HOLCOMB SIGNS HISTORIC POLICE REFORMS: Gov. Eric Holcomb has signed into law a police reform and training bill lauded by Indiana Democrats and Republicans as "historic." Holcomb signed House Bill 1006 on Thursday. In addition to de-escalation training requirements, the bill allots $70 million to repair and update the Indiana Law Enforcement Academy's training facility (DePompei, IndyStar). The bill establishes a procedure allowing the Indiana Law Enforcement Training Board to decertify an officer who commits misconduct. It also prohibits chokeholds under certain circumstances and criminalizes an officer turning off a body worn camera to conceal criminal behavior. The bill, authored by Rep. Gregory Steuerwald, R-Danville, also requires police agencies request a prospective officer's employment record from previous employers during the hiring process.


VOTE ON GOVERNOR EMERGENCY POWERS SET FOR MONDAY: Legislators expect a final vote on Monday on a bill letting them call themselves into session to review emergency declarations (Berman, WIBC). Gov. Holcomb has warned for weeks he believes the bill to be unconstitutional, and said Wednesday he’ll veto it if it passes as expected. House Speaker Todd Huston (R-Fishers) says the veto threat was expected — holding the vote Monday leaves time for an override vote before legislators adjourn. Several Senate Republicans accused the administration in a stormy committee hearing last month of not communicating with legislators last summer about its pandemic response. Many lawmakers felt sidelined during the pandemic, watching the governor make so many decisions without, they say, legislative input. Senate President Pro Tem Rodric Bray (R-Martinsville) said, to change that, legislators landed on a bill that allows them – and not just the governor – to call a special session (Indiana Public Media). “The legislature should have a larger role in this process and so, I think that’s very important," Bray said. "Our caucus thinks so and I think most Hoosiers feel the same.” House Speaker Todd Huston said he and Bray simply don’t agree with the governor. “I want to be clear – we have a great working relationship, the administration and the two bodies," Huston said. "Again, it’s just a disagreement. We’ll let the courts decide and we’ll have an answer moving forward.”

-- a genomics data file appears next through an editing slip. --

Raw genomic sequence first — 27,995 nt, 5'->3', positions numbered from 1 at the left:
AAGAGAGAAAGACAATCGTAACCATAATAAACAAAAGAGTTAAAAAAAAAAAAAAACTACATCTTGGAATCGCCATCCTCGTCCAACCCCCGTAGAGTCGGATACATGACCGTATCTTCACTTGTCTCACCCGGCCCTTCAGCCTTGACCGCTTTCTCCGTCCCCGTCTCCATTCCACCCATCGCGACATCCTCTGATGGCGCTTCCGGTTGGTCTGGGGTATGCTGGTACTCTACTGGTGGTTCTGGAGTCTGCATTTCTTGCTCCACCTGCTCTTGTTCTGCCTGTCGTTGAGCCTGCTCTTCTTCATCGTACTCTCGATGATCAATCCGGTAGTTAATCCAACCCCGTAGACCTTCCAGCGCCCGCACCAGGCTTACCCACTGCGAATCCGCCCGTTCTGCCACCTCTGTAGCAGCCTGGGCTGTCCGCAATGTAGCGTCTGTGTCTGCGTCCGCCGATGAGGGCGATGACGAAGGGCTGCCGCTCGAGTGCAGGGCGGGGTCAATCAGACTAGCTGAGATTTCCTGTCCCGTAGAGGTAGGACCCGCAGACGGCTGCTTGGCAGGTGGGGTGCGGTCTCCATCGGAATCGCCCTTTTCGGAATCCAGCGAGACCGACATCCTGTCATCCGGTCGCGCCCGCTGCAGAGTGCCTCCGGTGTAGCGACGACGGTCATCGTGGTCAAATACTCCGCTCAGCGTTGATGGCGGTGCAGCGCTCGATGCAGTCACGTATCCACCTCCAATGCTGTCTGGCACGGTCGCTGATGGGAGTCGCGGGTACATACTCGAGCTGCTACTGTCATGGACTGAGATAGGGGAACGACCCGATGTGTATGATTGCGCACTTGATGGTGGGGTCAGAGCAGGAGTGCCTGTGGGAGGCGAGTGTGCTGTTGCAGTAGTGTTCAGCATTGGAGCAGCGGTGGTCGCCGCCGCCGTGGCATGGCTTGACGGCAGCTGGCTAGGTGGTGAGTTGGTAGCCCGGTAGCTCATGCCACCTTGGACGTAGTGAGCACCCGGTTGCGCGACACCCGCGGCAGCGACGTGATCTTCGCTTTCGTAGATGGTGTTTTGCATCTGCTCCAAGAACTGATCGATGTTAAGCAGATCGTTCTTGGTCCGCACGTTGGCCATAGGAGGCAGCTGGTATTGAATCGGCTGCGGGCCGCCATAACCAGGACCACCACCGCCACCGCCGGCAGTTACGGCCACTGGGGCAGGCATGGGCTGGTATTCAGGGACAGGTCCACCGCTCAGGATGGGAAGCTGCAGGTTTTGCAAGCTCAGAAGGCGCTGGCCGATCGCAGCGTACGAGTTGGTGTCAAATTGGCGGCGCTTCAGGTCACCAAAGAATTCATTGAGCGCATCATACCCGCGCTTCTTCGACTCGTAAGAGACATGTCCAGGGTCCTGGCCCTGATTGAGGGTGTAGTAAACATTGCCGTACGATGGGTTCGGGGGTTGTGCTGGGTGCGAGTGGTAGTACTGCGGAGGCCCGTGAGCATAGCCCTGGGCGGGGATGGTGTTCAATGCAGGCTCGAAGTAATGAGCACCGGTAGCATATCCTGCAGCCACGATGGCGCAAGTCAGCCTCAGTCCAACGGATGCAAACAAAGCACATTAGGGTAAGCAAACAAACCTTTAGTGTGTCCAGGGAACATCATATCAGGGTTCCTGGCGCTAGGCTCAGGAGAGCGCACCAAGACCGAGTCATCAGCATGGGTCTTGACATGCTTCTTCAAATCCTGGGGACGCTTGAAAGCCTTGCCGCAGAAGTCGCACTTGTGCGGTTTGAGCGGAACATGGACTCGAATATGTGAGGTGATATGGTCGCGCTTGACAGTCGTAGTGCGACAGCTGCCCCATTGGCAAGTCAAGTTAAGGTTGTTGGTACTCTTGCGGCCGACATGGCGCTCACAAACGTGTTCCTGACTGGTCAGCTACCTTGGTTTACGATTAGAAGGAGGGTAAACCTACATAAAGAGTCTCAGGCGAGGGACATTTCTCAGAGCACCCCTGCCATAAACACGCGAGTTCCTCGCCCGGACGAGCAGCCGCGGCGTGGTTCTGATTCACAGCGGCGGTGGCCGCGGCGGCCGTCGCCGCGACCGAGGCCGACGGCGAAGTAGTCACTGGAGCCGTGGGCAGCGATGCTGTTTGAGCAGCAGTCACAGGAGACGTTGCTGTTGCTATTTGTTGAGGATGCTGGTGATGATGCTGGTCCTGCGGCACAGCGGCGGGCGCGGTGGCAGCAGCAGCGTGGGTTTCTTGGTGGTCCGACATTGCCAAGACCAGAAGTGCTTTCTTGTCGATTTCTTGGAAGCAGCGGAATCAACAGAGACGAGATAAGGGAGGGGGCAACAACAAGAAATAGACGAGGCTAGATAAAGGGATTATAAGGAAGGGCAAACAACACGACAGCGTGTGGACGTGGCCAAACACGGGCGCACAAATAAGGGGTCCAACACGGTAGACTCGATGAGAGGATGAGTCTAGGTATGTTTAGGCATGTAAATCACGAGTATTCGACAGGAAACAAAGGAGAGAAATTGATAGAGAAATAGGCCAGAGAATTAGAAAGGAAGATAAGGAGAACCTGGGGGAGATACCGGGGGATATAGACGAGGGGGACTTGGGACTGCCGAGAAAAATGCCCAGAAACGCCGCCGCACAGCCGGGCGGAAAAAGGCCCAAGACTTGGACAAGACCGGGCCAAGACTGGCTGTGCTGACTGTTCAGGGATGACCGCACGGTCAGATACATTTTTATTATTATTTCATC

SENATE BUDGET EXCLUDES CIG TAX HIKE: Senate Republicans won’t include an increase in the state’s cigarette tax in their budget proposal (Smith, Indiana Public Media). Advocacy groups – everyone from the Indiana Hospital Association and State Medical Association to the Indiana Chamber of Commerce – have argued for years that the state needs to reduce the number of Hoosiers who smoke. And study after study shows that raising the cigarette tax by at least $1 per pack can do that. The House Republican budget included a 50 cent hike. But Senate President Pro Tem Rodric Bray (R-Martinsville) said his caucus isn’t prepared to do even that. “Obviously it’s a very regressive tax and so we want to be cognizant of that,” Bray said.


1.1 MILLION HOOSIERS FULLY VACCINATED: As Indiana enters the next phase of its coronavirus vaccine rollout plan, state leaders are celebrating a steady climb in the state’s vaccination rate (IndyStar). As of Wednesday, the day Indiana began offering vaccines to anyone 16 and older, a total of 1,133,956 Hoosiers have been fully vaccinated. Indiana has administered 2,793,014 doses of vaccine, including more than 53,000 in the past 24 hours. The total number of fully vaccinated Hoosiers represents about 16.8% of the state population. That is a hair over the national vaccination rate of about 16.4% of the total population, according to the latest data available from the Centers for Disease Control and Prevention. When compared to our neighboring states, Indiana trails Michigan, Kentucky and Illinois, which report vaccination rates of about 19.6%, 17.4% and 17% respectively. The latest figures from Ohio show that about 16.66% of Buckeyes are now fully vaccinated.


McCONNELL URGES REPUBLICANS TO VACCINATE: Senate Minority Leader Mitch McConnell urged his fellow Republicans to be vaccinated against COVID-19 during a visit to a western Kentucky hospital Thursday (ABC News). “As a Republican man, I wasn’t reluctant to get it when I was eligible and I would encourage everybody to do that,” he said. "The sooner we can get to 75%, to herd immunity, and get our economy up and open, the better." While the supply of vaccines has increased significantly since the end of last year, some public health experts have expressed concern that some Americans may be less likely to sign up for a shot because of their political beliefs. A March poll from The Associated Press -NORC Center for Public Affairs Research found that 42% of Republicans say they probably or definitely will not get the shot, compared with 17% of Democrats.